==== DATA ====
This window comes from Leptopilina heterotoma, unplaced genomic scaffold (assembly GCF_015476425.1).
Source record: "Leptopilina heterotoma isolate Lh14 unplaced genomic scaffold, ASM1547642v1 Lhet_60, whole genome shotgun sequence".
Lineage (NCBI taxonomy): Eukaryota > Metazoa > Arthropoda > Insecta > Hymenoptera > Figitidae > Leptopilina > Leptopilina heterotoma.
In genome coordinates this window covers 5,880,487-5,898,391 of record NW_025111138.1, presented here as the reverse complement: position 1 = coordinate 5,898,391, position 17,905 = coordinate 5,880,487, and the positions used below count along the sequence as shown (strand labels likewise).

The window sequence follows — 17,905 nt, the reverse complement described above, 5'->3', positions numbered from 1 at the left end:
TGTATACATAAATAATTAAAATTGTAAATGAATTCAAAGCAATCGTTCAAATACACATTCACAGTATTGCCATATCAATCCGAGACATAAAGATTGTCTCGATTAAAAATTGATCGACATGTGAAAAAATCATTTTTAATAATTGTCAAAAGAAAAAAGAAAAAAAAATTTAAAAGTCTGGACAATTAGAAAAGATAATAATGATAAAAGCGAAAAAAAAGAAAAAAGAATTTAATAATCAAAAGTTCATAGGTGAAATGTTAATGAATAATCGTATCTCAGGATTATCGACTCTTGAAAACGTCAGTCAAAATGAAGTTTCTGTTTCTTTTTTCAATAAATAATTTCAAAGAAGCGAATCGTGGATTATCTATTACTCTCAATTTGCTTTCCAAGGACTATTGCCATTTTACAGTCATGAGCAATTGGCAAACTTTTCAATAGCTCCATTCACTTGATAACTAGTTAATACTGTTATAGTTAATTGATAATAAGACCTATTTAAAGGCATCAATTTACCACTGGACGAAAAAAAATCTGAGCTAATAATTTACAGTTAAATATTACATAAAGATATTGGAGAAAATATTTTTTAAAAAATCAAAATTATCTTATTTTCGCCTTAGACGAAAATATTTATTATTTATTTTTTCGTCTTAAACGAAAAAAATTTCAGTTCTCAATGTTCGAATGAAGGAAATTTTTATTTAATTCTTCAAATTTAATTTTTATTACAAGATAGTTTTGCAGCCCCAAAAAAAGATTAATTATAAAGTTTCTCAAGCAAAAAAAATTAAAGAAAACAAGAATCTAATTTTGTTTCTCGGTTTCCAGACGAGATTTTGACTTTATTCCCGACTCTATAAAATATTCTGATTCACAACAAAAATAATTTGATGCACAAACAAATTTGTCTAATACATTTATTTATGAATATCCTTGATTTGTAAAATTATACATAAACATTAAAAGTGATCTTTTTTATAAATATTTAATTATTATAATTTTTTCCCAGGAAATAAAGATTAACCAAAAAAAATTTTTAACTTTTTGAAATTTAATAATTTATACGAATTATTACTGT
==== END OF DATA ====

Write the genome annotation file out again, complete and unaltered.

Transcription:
This window comes from Leptopilina heterotoma, unplaced genomic scaffold (assembly GCF_015476425.1).
Source record: "Leptopilina heterotoma isolate Lh14 unplaced genomic scaffold, ASM1547642v1 Lhet_60, whole genome shotgun sequence".
Lineage (NCBI taxonomy): Eukaryota > Metazoa > Arthropoda > Insecta > Hymenoptera > Figitidae > Leptopilina > Leptopilina heterotoma.
In genome coordinates this window covers 5,880,487-5,898,391 of record NW_025111138.1, presented here as the reverse complement: position 1 = coordinate 5,898,391, position 17,905 = coordinate 5,880,487, and the positions used below count along the sequence as shown (strand labels likewise).

The window sequence follows — 17,905 nt, the reverse complement described above, 5'->3', positions numbered from 1 at the left end:
TGTATACATAAATAATTAAAATTGTAAATGAATTCAAAGCAATCGTTCAAATACACATTCACAGTATTGCCATATCAATCCGAGACATAAAGATTGTCTCGATTAAAAATTGATCGACATGTGAAAAAATCATTTTTAATAATTGTCAAAAGAAAAAAGAAAAAAAAATTTAAAAGTCTGGACAATTAGAAAAGATAATAATGATAAAAGCGAAAAAAAAGAAAAAAGAATTTAATAATCAAAAGTTCATAGGTGAAATGTTAATGAATAATCGTATCTCAGGATTATCGACTCTTGAAAACGTCAGTCAAAATGAAGTTTCTGTTTCTTTTTTCAATAAATAATTTCAAAGAAGCGAATCGTGGATTATCTATTACTCTCAATTTGCTTTCCAAGGACTATTGCCATTTTACAGTCATGAGCAATTGGCAAACTTTTCAATAGCTCCATTCACTTGATAACTAGTTAATACTGTTATAGTTAATTGATAATAAGACCTATTTAAAGGCATCAATTTACCACTGGACGAAAAAAAATCTGAGCTAATAATTTACAGTTAAATATTACATAAAGATATTGGAGAAAATATTTTTTAAAAAATCAAAATTATCTTATTTTCGCCTTAGACGAAAATATTTATTATTTATTTTTTCGTCTTAAACGAAAAAAATTTCAGTTCTCAATGTTCGAATGAAGGAAATTTTTATTTAATTCTTCAAATTTAATTTTTATTACAAGATAGTTTTGCAGCCCCAAAAAAAGATTAATTATAAAGTTTCTCAAGCAAAAAAAATTAAAGAAAACAAGAATCTAATTTTGTTTCTCGGTTTCCAGACGAGATTTTGACTTTATTCCCGACTCTATAAAATATTCTGATTCACAACAAAAATAATTTGATGCACAAACAAATTTGTCTAATACATTTATTTATGAATATCCTTGATTTGTAAAATTATACATAAACATTAAAAGTGATCTTTTTTATAAATATTTAATTATTATAATTTTTTCCCAGGAAATAAAGATTAACCAAAAAAAATTTTTAACTTTTTGAAATTTAATAATTTATACGAATTATTACTGT